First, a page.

Bigger beers age better. I had a bottle of Westvleteren 12 that a buddy brought me back from when he worked in Paris and drove to the Monastery. Had lost track of it, and then found it years later. It had aged quite well, and was maybe even smoother and more complex than I had remembered from drinking a more fresh one, but of course it might have just been a trick of memory, since the beer is amazing in terms of its complexity and difficult to compare to other beers.
Interesting story about that beer:
To get it, you basically have to call the Monastery, and reserve a case (I think you can get 3 max? and they take your license plate number, so you can only place one order per year). The ordering system is fairly complex, and is run through a single phone line. You call up, and get instructions for ordering. But since it’s a single phone line, it is literally always busy, because everyone in the world wants this beer, and the monks really don’t give a crap about selling it beyond moving what they make just to cover their living costs. So you have massive demand, and finite supply, with no desire to grow the business.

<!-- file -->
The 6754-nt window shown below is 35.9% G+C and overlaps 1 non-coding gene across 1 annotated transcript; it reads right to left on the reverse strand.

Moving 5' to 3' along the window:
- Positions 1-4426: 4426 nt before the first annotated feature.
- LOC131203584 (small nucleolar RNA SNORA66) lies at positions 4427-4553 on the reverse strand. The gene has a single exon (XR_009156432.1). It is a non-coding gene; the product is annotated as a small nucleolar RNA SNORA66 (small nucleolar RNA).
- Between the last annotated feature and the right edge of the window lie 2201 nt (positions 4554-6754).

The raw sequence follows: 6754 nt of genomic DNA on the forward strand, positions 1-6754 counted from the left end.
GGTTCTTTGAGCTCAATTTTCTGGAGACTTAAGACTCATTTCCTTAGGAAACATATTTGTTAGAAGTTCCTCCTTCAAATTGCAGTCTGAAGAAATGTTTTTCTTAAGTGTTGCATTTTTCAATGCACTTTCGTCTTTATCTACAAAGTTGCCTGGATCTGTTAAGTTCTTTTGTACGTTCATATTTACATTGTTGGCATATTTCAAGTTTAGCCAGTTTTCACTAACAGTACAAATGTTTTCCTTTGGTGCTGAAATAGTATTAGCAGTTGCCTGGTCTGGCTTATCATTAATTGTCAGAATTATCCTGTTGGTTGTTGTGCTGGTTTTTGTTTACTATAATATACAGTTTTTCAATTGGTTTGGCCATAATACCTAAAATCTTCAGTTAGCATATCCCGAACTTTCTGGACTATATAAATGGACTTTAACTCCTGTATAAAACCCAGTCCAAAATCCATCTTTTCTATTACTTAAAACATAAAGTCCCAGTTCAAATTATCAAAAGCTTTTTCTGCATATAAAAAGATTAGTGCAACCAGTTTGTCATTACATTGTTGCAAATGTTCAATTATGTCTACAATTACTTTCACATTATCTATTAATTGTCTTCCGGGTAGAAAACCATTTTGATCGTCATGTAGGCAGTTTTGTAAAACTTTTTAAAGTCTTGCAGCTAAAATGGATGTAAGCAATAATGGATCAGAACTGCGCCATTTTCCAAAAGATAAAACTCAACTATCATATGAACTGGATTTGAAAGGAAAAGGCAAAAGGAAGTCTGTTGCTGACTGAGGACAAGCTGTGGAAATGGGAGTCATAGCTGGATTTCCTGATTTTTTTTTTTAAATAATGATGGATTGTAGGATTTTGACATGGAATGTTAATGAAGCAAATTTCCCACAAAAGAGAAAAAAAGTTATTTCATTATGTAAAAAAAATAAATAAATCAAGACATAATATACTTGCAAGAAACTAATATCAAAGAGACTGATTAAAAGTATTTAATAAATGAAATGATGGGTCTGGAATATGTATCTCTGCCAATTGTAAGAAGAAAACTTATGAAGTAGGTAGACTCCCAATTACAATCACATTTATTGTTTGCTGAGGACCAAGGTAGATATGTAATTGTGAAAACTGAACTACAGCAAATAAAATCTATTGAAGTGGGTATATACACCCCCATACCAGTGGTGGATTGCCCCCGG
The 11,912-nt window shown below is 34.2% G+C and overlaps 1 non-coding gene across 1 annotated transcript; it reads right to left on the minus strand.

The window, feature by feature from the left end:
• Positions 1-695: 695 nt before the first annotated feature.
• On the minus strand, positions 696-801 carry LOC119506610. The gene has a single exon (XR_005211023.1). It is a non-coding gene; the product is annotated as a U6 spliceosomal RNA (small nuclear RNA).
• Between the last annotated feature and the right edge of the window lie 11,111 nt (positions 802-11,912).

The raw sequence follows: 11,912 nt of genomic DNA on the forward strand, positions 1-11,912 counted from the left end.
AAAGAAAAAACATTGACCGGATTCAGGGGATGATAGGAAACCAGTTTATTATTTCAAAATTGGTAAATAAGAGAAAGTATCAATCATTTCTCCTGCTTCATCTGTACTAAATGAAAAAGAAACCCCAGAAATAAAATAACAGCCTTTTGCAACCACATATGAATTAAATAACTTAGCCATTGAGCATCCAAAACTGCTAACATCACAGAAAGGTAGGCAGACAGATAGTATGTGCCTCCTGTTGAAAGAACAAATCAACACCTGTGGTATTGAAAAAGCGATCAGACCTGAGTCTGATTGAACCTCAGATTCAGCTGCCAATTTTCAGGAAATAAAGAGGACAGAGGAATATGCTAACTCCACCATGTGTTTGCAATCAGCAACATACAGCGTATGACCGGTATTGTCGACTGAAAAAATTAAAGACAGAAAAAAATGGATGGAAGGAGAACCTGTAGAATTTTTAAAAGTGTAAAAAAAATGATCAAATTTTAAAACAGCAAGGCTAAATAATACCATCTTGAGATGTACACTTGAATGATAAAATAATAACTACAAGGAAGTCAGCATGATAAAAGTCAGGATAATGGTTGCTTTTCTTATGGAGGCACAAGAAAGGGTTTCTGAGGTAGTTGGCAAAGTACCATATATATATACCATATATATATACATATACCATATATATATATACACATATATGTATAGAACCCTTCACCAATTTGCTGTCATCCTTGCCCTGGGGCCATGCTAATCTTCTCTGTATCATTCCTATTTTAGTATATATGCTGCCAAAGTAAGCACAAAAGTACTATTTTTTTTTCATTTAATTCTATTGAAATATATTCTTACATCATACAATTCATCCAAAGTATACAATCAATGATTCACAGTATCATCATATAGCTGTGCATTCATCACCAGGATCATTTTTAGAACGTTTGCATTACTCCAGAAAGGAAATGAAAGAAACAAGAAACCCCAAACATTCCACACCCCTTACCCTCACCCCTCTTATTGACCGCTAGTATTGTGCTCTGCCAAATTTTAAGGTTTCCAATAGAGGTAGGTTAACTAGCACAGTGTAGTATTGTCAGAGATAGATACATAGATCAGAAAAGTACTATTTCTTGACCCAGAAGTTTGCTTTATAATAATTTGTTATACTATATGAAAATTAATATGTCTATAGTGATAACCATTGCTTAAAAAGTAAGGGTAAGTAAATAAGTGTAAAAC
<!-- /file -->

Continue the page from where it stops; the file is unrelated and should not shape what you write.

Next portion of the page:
My buddy sits on the phone for days trying to get through. Finally gets through, and it says:
“For french instructions, press 1. For German insrtuctions, press 2. For English instructions, press 3.”
Now, he worked in Paris for a year or so at that point, but his french was still pretty weak, so he presses 3.
“Please try to understand the French instructions. Good bye.” and the system hangs up.
So he’s like, “WTF?!” He then goes back to trying to call… Takes him another day before he gets through, and he gets his wife to help listen to it and parses out what they are saying. Eventually managed to get it, brought me back a few bottles. Still the best beer I ever had.